In a statement today from one of the eleven Supreme Court judges, Lady Brenda Hale, the Brexit vote may not be recognized as “legally binding”. This might mean that the protectionist measures and complex trade negotiations (and renegotiations) with other European countries may be defined on completely different terms than are already being proposed.
It is worth noting that any referendum, including Article 50 (aka Brexit) can be as ruled non-binding in praxis, as furthermore legally inapplicable.
The “Brexit” referendum is no different and has been challenged on several legal fronts already. The High Court has ruled in favor of campaigners opposed to the fulfillment of Brexit, against the government’s wishes. However, the Supreme Court’s evaluation would prove to be the final frontier in which any opposition to the vote can be mobilized in an uncomplicated and legally finalizing fashion. This would very likely derail current Brexit plans significantly.
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You’ve probably heard it before: the argument that the Trump base has been created by the socio-economic policies of the 1980s that went on to disenfranchise a nation; that only someone so viciously uneducated and/or poor could even consider voting for Trump.
These narratives suggest that the neoliberal economic and social policies set forth by Thatcher and Reagan are responsible for creating this conglomerate of poor racist, sexist people left to gather at the bottleneck of American society. Jobless and without hope. In any case, we could only be left to conclude that these so-called victims of neoliberalism are the ones voting for Trump.
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Fifteen years ago, scholars and political scientists alike announced the Rise of the New Left in Latin America: with Hugo Chávez in Venezuela, Evo Morales in Bolivia, Rafael Correa in Ecuador and Lula/Rouseff in Brazil it seemed the tide was turning in Latin America. And while we have all been hopeful that Latin America was on a path to success, it seems that joy is short lived. Even if you are only vaguely familiar with Latin American history, a history ranging from colonialism to outright imperialism, you have some inkling that the US has played a critical role in shaping political leadership within the region; often times unjustly destabilising regimes which were the result of democratically held, free and fair elections (an ideal supposedly supported by the US).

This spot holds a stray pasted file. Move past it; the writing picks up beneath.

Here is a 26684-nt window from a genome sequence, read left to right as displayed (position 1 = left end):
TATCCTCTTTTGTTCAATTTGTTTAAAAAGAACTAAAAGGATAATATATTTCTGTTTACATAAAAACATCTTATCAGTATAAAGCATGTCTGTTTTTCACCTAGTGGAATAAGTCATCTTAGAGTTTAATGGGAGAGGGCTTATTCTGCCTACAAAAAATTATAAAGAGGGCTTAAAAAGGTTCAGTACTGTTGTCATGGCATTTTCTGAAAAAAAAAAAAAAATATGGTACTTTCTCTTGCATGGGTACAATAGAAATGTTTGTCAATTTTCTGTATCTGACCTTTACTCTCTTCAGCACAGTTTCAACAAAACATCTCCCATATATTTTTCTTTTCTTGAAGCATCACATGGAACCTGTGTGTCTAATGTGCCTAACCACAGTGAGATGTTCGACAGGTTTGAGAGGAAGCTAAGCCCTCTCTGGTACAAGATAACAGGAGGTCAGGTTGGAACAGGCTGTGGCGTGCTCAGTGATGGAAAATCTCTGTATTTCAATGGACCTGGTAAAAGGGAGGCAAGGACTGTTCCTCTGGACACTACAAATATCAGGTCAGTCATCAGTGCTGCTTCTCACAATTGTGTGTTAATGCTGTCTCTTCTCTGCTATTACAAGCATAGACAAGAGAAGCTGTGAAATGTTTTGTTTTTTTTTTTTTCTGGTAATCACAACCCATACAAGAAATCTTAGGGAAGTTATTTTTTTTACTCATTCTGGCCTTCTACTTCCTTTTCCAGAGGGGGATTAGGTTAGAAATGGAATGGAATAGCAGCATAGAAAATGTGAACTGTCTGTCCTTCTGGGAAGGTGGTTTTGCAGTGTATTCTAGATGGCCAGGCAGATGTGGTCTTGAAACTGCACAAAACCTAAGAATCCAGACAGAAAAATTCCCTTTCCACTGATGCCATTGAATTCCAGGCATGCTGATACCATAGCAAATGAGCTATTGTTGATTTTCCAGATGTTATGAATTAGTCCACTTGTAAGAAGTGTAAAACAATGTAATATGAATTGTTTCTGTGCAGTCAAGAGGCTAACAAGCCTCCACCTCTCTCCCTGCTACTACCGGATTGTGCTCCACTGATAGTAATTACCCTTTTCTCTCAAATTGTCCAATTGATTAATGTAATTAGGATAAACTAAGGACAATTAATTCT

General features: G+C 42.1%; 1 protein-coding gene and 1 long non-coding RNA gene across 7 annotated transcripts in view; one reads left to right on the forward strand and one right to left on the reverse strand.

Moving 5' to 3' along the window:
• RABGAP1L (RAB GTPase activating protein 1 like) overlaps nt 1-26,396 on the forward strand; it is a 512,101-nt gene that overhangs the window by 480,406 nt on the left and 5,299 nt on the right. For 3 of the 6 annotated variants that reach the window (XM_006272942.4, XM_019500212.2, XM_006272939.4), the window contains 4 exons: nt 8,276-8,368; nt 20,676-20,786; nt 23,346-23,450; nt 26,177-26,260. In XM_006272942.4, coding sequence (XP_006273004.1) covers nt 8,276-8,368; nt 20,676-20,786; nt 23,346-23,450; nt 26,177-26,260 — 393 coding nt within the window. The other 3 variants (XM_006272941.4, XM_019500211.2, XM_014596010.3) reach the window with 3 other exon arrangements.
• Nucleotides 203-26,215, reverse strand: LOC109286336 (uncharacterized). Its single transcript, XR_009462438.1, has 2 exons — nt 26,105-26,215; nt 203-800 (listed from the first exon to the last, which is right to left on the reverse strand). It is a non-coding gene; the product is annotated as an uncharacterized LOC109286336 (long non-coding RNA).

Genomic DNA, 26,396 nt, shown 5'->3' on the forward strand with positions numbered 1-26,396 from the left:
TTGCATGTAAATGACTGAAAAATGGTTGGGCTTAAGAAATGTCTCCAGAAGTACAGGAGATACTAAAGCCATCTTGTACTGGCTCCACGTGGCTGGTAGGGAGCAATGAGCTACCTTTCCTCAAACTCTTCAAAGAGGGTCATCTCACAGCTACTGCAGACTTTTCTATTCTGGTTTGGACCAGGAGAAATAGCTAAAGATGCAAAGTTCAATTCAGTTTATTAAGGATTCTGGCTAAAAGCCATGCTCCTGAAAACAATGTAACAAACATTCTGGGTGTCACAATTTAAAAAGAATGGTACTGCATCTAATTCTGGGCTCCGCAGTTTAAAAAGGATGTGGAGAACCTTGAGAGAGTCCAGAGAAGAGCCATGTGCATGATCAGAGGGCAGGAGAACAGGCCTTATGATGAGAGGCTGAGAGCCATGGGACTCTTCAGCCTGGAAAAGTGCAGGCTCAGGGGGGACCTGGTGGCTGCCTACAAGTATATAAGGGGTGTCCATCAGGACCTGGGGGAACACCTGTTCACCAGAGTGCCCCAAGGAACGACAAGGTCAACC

The military coups of the 1970s and the following military dictatorships, ushered in a period of ‘disappearances’, neoliberal economics, privatisation, and socially restrictive policies. And if we look back further we can see a litany of other disasters like the destruction of popular movements, the ousting and defeat of elected leaders, and other horrors overseen by the US. The notion that US directly oversaw such atrocities, once conspiracy, is now widely accepted as truth. Thus, when they ask: why does Latin America have so many problems? We can answer: Imperialism.
Latin America rebounded from the military dictatorships of the 70s in a big way, many countries holding free and fair elections, establishing solidarity between other LA nations in what has been referred to as a ‘pink tide’. For some, this ‘pink tide’ was not ‘leftist’ enough (and this isn’t to say that these regimes were perfect, far from it), however significant economic and social recovery was made under these regimes and many leaders at least attempted to address inequality, inflation, and US interference. More recently, things seem to be slipping into what may seem like a distant memory.
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So, right-wing politics seem to be on the rise in Europe; the question is: what changed? Moreover: was it ever that great to begin with?
Many have been critical of the idea of Scandinavian countries like Sweden often projected as some kind of bastion of progressive left-wing politics, imagined as being free from rape, sexism and racism. With Sweden having one of the highest reported rates of rape and rampant racism, it begs the question: Was it ever that great to begin with? Are these ideals completely imaginary?
The rise in right-wing politics (and nationalism) are generally framed in the following three ways:
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